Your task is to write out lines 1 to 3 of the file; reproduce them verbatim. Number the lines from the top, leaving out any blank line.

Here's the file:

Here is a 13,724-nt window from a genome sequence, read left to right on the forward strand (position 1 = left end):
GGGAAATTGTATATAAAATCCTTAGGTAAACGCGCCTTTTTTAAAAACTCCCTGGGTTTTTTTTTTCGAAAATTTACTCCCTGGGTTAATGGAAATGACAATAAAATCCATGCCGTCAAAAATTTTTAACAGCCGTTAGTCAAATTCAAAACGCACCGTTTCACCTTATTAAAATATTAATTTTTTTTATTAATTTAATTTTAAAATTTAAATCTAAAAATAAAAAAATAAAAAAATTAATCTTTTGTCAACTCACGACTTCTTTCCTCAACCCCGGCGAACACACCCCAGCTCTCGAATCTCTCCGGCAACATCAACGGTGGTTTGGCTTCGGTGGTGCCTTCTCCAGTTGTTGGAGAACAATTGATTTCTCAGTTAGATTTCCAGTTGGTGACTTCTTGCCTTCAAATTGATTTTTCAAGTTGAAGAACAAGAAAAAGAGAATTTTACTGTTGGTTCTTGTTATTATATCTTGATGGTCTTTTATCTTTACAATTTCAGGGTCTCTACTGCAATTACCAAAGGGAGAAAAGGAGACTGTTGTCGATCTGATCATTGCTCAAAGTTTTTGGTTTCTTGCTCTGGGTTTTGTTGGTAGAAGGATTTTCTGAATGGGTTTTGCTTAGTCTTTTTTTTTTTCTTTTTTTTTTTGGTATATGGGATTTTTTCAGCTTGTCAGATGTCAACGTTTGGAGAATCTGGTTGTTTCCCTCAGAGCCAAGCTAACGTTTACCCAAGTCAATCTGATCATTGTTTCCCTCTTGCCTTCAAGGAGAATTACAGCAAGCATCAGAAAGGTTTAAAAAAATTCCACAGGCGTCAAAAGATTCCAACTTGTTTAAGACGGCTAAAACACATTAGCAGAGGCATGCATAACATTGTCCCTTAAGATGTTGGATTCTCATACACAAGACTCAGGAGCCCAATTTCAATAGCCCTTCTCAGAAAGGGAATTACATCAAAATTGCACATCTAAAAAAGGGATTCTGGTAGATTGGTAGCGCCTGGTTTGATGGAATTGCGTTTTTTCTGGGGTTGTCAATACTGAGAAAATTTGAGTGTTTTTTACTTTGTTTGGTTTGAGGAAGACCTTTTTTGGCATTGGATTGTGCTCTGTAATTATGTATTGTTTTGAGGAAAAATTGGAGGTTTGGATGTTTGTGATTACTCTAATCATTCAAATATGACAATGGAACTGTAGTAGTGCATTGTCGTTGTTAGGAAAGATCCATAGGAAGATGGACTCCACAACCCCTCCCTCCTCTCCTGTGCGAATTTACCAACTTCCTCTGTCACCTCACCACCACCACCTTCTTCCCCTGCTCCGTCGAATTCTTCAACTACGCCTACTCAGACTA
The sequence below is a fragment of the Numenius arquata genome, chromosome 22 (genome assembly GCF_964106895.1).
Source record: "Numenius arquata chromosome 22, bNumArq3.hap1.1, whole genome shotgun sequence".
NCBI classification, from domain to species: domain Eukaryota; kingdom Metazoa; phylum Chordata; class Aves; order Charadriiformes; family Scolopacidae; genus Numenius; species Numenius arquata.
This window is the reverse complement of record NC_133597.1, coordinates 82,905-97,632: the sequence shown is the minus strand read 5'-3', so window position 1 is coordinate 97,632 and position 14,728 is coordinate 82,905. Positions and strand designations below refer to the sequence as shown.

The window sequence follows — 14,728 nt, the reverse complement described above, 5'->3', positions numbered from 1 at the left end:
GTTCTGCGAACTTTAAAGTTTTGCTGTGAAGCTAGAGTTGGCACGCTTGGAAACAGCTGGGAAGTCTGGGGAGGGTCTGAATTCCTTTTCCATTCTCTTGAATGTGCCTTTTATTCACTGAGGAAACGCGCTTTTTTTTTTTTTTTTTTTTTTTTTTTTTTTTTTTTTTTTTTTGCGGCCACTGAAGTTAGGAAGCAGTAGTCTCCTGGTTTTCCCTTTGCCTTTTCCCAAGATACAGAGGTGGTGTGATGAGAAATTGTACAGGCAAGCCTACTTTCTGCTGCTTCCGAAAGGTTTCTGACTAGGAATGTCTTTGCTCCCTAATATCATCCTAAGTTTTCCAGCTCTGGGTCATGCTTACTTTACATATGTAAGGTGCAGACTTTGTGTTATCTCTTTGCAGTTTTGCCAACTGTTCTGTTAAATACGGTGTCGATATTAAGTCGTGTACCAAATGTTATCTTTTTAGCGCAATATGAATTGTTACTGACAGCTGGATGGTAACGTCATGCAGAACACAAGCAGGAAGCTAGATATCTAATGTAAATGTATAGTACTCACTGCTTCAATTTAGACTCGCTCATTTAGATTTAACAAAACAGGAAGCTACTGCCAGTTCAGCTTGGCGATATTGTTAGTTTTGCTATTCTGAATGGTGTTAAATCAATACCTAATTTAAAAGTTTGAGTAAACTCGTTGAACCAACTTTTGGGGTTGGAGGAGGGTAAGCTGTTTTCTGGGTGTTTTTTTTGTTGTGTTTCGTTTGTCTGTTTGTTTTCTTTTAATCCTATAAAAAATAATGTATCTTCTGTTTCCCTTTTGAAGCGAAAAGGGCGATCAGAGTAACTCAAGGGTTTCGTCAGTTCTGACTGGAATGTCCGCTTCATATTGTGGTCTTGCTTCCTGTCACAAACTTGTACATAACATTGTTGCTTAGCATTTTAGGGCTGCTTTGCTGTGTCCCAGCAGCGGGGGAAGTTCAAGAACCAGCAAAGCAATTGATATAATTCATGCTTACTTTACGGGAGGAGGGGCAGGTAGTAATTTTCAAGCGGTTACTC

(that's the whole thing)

Here is a 13,724-nt window from a genome sequence, read left to right on the forward strand (position 1 = left end):
GGGAAATTGTATATAAAATCCTTAGGTAAACGCGCCTTTTTTAAAAACTCCCTGGGTTTTTTTTTTCGAAAATTTACTCCCTGGGTTAATGGAAATGACAATAAAATCCATGCCGTCAAAAATTTTTAACAGCCGTTAGTCAAATTCAAAACGCACCGTTTCACCTTATTAAAATATTAATTTTTTTTATTAATTTAATTTTAAAATTTAAATCTAAAAATAAAAAAATAAAAAAATTAATCTTTTGTCAACTCACGACTTCTTTCCTCAACCCCGGCGAACACACCCCAGCTCTCGAATCTCTCCGGCAACATCAACGGTGGTTTGGCTTCGGTGGTGCCTTCTCCAGTTGTTGGAGAACAATTGATTTCTCAGTTAGATTTCCAGTTGGTGACTTCTTGCCTTCAAATTGATTTTTCAAGTTGAAGAACAAGAAAAAGAGAATTTTACTGTTGGTTCTTGTTATTATATCTTGATGGTCTTTTATCTTTACAATTTCAGGGTCTCTACTGCAATTACCAAAGGGAGAAAAGGAGACTGTTGTCGATCTGATCATTGCTCAAAGTTTTTGGTTTCTTGCTCTGGGTTTTGTTGGTAGAAGGATTTTCTGAATGGGTTTTGCTTAGTCTTTTTTTTTTTCTTTTTTTTTTTGGTATATGGGATTTTTTCAGCTTGTCAGATGTCAACGTTTGGAGAATCTGGTTGTTTCCCTCAGAGCCAAGCTAACGTTTACCCAAGTCAATCTGATCATTGTTTCCCTCTTGCCTTCAAGGAGAATTACAGCAAGCATCAGAAAGGTTTAAAAAAATTCCACAGGCGTCAAAAGATTCCAACTTGTTTAAGACGGCTAAAACACATTAGCAGAGGCATGCATAACATTGTCCCTTAAGATGTTGGATTCTCATACACAAGACTCAGGAGCCCAATTTCAATAGCCCTTCTCAGAAAGGGAATTACATCAAAATTGCACATCTAAAAAAGGGATTCTGGTAGATTGGTAGCGCCTGGTTTGATGGAATTGCGTTTTTTCTGGGGTTGTCAATACTGAGAAAATTTGAGTGTTTTTTACTTTGTTTGGTTTGAGGAAGACCTTTTTTGGCATTGGATTGTGCTCTGTAATTATGTATTGTTTTGAGGAAAAATTGGAGGTTTGGATGTTTGTGATTACTCTAATCATTCAAATATGACAATGGAACTGTAGTAGTGCATTGTCGTTGTTAGGAAAGATCCATAGGAAGATGGACTCCACAACCCCTCCCTCCTCTCCTGTGCGAATTTACCAACTTCCTCTGTCACCTCACCACCACCACCTTCTTCCCCTGCTCCGTCGAATTCTTCAACTACGCCTACTCAGACTA
The sequence below is a fragment of the Numenius arquata genome, chromosome 22 (genome assembly GCF_964106895.1).